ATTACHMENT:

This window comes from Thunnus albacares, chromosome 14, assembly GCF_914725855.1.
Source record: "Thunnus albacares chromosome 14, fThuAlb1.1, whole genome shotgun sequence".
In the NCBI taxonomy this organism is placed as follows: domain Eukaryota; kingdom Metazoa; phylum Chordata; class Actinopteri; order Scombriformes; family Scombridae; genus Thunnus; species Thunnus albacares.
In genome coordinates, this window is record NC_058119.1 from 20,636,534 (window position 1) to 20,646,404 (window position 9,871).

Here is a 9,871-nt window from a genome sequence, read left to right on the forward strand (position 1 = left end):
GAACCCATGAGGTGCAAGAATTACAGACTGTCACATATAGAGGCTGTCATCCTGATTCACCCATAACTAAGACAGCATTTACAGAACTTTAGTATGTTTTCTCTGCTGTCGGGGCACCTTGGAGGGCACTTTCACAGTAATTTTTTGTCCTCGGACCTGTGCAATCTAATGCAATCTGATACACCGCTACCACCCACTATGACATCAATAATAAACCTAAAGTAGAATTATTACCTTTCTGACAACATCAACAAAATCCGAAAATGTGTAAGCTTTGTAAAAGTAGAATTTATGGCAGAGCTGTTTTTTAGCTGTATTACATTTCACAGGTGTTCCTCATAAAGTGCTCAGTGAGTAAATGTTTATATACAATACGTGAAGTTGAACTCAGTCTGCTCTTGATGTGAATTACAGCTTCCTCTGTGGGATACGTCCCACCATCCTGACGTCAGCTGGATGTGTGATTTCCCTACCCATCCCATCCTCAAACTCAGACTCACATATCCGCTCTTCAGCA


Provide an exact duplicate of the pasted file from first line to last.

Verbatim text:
This window comes from Thunnus albacares, chromosome 14, assembly GCF_914725855.1.
Source record: "Thunnus albacares chromosome 14, fThuAlb1.1, whole genome shotgun sequence".
In the NCBI taxonomy this organism is placed as follows: domain Eukaryota; kingdom Metazoa; phylum Chordata; class Actinopteri; order Scombriformes; family Scombridae; genus Thunnus; species Thunnus albacares.
In genome coordinates, this window is record NC_058119.1 from 20,636,534 (window position 1) to 20,646,404 (window position 9,871).

Here is a 9,871-nt window from a genome sequence, read left to right on the forward strand (position 1 = left end):
GAACCCATGAGGTGCAAGAATTACAGACTGTCACATATAGAGGCTGTCATCCTGATTCACCCATAACTAAGACAGCATTTACAGAACTTTAGTATGTTTTCTCTGCTGTCGGGGCACCTTGGAGGGCACTTTCACAGTAATTTTTTGTCCTCGGACCTGTGCAATCTAATGCAATCTGATACACCGCTACCACCCACTATGACATCAATAATAAACCTAAAGTAGAATTATTACCTTTCTGACAACATCAACAAAATCCGAAAATGTGTAAGCTTTGTAAAAGTAGAATTTATGGCAGAGCTGTTTTTTAGCTGTATTACATTTCACAGGTGTTCCTCATAAAGTGCTCAGTGAGTAAATGTTTATATACAATACGTGAAGTTGAACTCAGTCTGCTCTTGATGTGAATTACAGCTTCCTCTGTGGGATACGTCCCACCATCCTGACGTCAGCTGGATGTGTGATTTCCCTACCCATCCCATCCTCAAACTCAGACTCACATATCCGCTCTTCAGCA